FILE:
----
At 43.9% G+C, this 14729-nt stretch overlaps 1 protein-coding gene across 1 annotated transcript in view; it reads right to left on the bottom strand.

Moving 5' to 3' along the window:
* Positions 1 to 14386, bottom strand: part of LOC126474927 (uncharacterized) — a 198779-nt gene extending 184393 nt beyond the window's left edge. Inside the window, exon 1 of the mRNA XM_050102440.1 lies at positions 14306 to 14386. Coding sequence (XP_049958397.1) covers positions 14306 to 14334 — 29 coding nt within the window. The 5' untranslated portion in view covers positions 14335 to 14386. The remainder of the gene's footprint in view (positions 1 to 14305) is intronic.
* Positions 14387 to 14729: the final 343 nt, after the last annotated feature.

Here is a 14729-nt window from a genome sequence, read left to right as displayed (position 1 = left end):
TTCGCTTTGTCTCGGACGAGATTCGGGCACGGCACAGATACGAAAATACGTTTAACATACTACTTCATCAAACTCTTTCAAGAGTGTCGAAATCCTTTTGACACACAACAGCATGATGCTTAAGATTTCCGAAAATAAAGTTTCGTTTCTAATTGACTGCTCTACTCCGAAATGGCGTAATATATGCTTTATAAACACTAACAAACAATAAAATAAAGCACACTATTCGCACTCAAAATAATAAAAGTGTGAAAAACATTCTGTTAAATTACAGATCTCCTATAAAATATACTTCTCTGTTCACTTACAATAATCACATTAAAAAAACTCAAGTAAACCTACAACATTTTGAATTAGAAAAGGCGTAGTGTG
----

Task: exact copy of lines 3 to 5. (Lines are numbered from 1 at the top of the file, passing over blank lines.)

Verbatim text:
* Positions 1 to 14386, bottom strand: part of LOC126474927 (uncharacterized) — a 198779-nt gene extending 184393 nt beyond the window's left edge. Inside the window, exon 1 of the mRNA XM_050102440.1 lies at positions 14306 to 14386. Coding sequence (XP_049958397.1) covers positions 14306 to 14334 — 29 coding nt within the window. The 5' untranslated portion in view covers positions 14335 to 14386. The remainder of the gene's footprint in view (positions 1 to 14305) is intronic.
* Positions 14387 to 14729: the final 343 nt, after the last annotated feature.

Here is a 14729-nt window from a genome sequence, read left to right as displayed (position 1 = left end):